But Kalaitzaki and her colleagues did find indirect connections.
The kids who remembered their fathers as controlling and not affectionate tended to have more trouble relating to others as young adults, and those who had trouble relating to others were more likely to be addicted.
Those who remembered their mothers as just not being very good parents were more likely to report sadness as young adults, which was also linked to Internet addiction.
“Parents should be made aware of the harmful impact that a potential negative parental rearing style may have upon their children in later life,” Kalaitzaki told Reuters Health…
http://ca.news.yahoo.com/parenting-style-linked-kids-39-internet-addiction-222041126.html

Citation:

Argyroula Kalaitzaki
Technological Educational Institute of Crete
Article
The impact of early parenting bonding on young adults’ Internet addiction, through the mediation effects of negative relating to others and sadness.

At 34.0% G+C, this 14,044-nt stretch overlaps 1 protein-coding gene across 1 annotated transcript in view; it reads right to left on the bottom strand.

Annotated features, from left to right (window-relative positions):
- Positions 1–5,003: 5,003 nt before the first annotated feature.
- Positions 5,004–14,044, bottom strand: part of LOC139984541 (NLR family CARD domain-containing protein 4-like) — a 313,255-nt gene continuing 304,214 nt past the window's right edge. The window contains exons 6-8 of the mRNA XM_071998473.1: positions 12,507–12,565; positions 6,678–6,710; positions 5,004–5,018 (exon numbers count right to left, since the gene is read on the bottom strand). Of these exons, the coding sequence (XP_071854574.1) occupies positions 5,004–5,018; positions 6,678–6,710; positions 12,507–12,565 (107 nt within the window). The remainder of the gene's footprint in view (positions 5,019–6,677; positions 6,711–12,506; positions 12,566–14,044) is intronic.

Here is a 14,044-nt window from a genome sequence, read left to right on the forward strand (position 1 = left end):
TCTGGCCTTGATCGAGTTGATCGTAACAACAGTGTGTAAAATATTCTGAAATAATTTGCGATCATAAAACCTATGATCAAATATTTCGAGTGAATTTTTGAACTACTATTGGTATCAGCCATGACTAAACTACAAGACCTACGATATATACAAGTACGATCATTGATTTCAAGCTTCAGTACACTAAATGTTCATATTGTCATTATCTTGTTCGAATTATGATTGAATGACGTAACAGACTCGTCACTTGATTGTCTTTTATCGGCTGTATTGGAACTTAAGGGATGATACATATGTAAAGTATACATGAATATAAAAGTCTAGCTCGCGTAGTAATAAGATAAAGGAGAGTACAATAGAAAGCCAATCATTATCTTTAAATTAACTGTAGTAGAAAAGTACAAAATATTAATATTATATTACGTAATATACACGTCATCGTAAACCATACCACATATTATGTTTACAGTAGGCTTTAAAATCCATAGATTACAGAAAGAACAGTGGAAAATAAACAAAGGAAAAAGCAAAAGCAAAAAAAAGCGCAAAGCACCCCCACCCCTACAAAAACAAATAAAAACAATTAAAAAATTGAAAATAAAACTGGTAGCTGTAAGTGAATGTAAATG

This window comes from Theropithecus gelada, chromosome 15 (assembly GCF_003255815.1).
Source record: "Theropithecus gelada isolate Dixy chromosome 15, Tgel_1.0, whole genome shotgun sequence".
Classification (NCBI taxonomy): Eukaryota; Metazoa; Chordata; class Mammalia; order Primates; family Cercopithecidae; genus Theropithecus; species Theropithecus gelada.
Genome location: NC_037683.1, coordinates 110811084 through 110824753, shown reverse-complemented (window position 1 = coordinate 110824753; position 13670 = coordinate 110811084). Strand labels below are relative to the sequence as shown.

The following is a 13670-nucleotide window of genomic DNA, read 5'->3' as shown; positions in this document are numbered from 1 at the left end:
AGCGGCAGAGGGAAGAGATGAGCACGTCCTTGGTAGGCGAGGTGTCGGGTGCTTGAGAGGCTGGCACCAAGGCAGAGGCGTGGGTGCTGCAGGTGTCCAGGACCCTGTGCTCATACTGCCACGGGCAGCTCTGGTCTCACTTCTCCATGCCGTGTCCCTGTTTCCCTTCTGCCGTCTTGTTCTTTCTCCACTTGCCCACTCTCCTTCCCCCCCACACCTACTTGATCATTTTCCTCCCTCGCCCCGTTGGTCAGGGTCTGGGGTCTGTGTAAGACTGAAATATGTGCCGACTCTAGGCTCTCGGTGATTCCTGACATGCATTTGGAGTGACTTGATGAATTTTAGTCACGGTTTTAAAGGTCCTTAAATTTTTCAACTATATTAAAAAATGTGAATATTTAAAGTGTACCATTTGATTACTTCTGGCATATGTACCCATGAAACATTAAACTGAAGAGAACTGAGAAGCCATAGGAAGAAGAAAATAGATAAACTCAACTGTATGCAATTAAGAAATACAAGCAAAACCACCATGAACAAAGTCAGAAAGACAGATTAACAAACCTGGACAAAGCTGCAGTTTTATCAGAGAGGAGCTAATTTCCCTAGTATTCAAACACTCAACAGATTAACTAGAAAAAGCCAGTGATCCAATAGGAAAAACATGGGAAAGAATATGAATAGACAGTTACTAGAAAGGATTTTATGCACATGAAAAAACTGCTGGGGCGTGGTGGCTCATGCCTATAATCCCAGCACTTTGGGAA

Argyroula Kalaitzaki
Addictive Behaviors 01/2014; 39(3):733–736.

ABSTRACT The aim of the present study is the investigation of the potential role of negative relating to others, perceived loneliness, sadness, and anxiety, as mediators of the association between early parental bonding and adult Internet Addiction (IA). The factorial structure of the Internet Addiction Test (IAT) and the prevalence rates of it in a Greek samplewill also be investigated. A total of 774 participants were recruited froma Technological Education Institute (mean age = 20.2, SD = 2.8) and from high school technical schools (mean age = 19.9, SD = 7.4). The IATwas used tomeasure the degree of problematic Internet use behaviors; the Parental Bonding Instrument was used to assess one’s recalled parenting experiences during the first 16 years of life; the shortened Person’s Relating to Others Questionnaire was used to assess one’s negative (i.e. maladaptive) relating to others (NRO). Both exploratory and confirmatory factor analyses confirmed the three-factor structure of the IAT. Only 1.0% of the sample was severely addicted to the Internet. The mediated effects of only the NRO and sadness were confirmed.
Negative relating to others was found to fully mediate the effect of both the father’s optimal parenting